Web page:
A new infrastructure report shows that hundreds of New York City bridges are crumbling and are in need of billions of dollars in repairs. The American Road and Transportation Builders Association, a Washington, D.C.-based advocacy group, published its annual bridge report in April. The group ranked New York City 13th-worst in the nation for percentage of “structurally deficient” bridges, meaning one of their “key elements” is in poor condition or worse.

Some 638, or about 7%, of the 9,065 bridges in New York City’s 13 congressional districts are structurally deficient, the report shows. That includes the Brooklyn Bridge and the Throgs Neck Bridge – two of NYC’s most heavily traveled crossings – and bridges throughout the 3rd and 16th congressional districts, which also cover parts of Long Island and Westchester County. Perhaps more shocking is the fact that all of the bridges in those districts need repairs and fixing all of them would cost a combined $40 billion, the report said.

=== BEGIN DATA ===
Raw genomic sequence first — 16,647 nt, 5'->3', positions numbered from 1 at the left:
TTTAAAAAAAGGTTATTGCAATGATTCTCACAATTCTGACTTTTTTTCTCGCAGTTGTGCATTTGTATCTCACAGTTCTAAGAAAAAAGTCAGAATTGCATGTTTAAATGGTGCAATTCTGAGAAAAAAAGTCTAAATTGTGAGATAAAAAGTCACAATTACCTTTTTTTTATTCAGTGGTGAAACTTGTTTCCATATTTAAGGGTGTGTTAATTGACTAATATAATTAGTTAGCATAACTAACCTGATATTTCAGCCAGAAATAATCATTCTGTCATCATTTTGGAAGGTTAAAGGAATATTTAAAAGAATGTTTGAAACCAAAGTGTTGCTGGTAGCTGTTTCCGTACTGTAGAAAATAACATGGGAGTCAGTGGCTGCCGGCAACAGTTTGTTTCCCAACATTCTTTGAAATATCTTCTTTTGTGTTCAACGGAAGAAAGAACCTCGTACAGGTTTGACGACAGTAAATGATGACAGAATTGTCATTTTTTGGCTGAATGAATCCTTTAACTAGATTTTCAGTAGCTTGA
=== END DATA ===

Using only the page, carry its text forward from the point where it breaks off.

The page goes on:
The 2019 bridge report found there are more than 47,000 bridges rated “structurally deficient” and in urgent need of repairs. Americans cross these bridges – which were built an average of 62 years ago – 178 million times a day. While that number sounds like a lot, the total number of structurally deficient bridges has fallen by about 1 percentage point since 2014 to 7.6%. At the current rate, it would take about 80 years to repair them all.

According to the Federal Highway Administration’s website, the definition of structurally deficient was changed in 2018. The new definition limits the classification to bridges where one key structural element, such as the deck, superstructure, substructure or culverts, was rated in poor or worse condition.

The Washington, D.C.-based advocacy group that conducted the report encourages strong federal investment in transportation infrastructure.

Source: Patch New York City

Article by Black Car News

Black Car News provides breaking news, editorial, and information to drivers, owners, and other key players in the New York City for-hire vehicle industry.

See All Articles